Great Britain and the Planned “Export” of the Bolshevik Revolution to the West in 1920
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Great Britain and the Planned “Export” of the Bolshevik Revolution to the West in 1920
Publication type
Evgeny Sergeev 
Institute of World History RAS
State Academic University for the Humanities
Russian State University for the Humanities
Address: Russian Federation, Moscow
The article considers key points of the British policy towards Russia at the stage of the regular aggravation of bilateral relations, caused by the culmination of the armed conflict between Moscow and Warsaw in the summer of 1920. As the author shows, it is in this particular period the Bolshevik leaders developed plans to “export” the revolution to the countries of Central-Eastern Europe on the bayonets of the Workers' and Peasants' Red Army. As a result, both sides — British and Soviet — failed to fully achieve their goals: although the spread of Bolshevism to the West was stopped, the stability of the region for the future was not secured, which two decades later led to the emergence of the Second World War.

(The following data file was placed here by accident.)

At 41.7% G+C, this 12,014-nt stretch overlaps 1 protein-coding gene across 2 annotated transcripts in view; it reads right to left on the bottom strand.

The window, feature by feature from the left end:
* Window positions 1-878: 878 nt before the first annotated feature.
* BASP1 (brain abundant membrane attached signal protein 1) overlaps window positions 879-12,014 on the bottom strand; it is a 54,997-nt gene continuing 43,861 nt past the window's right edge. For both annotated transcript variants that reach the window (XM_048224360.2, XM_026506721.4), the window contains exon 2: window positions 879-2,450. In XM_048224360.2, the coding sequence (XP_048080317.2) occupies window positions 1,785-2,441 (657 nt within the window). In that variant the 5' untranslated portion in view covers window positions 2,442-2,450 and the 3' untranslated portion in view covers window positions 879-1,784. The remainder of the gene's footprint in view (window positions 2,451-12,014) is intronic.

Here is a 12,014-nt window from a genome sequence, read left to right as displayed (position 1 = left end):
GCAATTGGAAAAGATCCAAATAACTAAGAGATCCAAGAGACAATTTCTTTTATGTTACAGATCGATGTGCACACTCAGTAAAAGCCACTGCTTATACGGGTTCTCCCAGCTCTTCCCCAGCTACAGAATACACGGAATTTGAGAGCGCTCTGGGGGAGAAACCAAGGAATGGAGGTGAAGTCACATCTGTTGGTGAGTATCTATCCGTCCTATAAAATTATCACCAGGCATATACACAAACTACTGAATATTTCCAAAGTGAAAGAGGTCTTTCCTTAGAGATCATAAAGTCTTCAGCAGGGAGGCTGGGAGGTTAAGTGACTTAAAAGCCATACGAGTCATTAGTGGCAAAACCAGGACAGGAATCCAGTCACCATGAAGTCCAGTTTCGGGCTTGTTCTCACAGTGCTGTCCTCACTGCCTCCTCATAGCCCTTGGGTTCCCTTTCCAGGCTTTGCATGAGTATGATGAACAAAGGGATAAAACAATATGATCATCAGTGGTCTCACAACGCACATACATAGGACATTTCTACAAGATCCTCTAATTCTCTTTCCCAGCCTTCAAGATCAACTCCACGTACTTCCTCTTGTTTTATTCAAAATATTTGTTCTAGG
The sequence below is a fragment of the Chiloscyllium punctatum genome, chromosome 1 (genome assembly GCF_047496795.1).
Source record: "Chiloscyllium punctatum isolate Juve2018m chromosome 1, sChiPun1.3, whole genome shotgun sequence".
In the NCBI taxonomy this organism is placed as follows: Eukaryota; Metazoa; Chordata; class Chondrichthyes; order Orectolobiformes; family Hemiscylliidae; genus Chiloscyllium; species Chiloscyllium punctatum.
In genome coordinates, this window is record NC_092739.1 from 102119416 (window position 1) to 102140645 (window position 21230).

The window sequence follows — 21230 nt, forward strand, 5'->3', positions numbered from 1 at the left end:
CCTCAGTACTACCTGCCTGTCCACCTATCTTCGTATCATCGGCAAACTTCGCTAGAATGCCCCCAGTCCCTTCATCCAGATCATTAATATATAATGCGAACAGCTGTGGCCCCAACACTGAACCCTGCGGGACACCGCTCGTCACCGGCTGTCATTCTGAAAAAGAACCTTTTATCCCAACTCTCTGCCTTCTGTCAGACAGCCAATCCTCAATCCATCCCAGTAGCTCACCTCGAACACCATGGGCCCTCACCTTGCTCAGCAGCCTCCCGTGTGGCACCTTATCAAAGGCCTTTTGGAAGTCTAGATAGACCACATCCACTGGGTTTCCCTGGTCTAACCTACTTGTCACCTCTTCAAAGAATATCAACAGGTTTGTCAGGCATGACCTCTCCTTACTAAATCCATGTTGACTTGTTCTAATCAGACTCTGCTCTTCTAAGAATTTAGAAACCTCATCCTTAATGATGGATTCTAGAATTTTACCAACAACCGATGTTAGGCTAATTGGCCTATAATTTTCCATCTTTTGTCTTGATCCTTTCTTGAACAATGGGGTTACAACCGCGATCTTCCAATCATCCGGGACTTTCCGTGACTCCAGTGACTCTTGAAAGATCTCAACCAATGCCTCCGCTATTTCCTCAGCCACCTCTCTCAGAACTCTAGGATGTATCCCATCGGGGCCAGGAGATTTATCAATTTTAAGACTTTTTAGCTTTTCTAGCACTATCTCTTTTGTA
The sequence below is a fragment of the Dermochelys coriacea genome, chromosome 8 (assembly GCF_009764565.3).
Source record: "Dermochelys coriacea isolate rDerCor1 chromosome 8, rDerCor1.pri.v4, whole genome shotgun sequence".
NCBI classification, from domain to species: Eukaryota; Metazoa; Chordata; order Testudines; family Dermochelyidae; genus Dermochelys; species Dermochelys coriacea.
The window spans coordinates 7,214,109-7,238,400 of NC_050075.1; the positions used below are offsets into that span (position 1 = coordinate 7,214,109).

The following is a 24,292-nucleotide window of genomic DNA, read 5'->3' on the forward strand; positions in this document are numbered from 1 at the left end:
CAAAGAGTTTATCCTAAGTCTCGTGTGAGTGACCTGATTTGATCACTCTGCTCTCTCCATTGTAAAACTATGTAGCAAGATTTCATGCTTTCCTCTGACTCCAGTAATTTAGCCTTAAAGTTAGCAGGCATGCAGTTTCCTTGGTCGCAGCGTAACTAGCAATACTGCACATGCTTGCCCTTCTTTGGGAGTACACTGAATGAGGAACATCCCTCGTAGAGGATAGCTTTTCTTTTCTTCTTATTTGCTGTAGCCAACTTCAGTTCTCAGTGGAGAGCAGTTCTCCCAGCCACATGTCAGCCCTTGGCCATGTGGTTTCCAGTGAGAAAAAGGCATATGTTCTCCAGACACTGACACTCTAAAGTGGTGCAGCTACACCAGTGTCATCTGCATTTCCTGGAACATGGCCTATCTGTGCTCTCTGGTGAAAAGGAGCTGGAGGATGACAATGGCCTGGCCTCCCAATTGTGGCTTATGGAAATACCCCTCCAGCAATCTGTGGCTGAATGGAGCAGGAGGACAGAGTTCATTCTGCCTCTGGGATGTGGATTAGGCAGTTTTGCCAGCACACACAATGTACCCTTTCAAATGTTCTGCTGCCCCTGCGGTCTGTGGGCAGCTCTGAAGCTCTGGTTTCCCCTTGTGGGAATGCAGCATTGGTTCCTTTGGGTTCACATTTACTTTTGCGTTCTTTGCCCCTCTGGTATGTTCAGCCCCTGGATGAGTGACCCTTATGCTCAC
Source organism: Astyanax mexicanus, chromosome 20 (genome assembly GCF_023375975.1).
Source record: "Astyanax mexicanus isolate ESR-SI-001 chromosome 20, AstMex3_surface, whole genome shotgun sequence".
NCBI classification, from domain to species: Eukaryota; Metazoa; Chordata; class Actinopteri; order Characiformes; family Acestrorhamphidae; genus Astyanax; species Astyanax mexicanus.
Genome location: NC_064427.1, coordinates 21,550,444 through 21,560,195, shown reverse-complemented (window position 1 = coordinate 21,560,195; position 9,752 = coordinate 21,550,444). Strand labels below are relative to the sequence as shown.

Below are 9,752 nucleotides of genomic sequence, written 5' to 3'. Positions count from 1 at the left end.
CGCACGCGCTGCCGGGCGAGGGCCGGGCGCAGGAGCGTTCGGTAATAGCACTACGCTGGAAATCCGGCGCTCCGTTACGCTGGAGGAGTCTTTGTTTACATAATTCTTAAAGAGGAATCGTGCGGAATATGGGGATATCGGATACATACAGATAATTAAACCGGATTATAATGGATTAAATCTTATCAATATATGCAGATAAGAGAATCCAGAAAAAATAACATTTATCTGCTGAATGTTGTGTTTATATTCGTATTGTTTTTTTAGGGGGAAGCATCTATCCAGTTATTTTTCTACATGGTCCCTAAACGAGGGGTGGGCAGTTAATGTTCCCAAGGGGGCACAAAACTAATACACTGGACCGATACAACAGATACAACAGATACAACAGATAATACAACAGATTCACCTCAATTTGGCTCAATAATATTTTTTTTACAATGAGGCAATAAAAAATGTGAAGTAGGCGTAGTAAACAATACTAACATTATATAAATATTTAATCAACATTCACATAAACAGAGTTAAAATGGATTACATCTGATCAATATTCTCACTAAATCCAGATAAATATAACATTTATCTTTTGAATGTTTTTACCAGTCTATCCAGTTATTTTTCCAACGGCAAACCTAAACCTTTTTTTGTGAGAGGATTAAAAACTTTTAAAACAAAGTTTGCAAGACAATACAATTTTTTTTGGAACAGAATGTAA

Civil War, intervention, Soviet-Polish War, Soviet-British relations, Lenin, Lloyd George, Curzon
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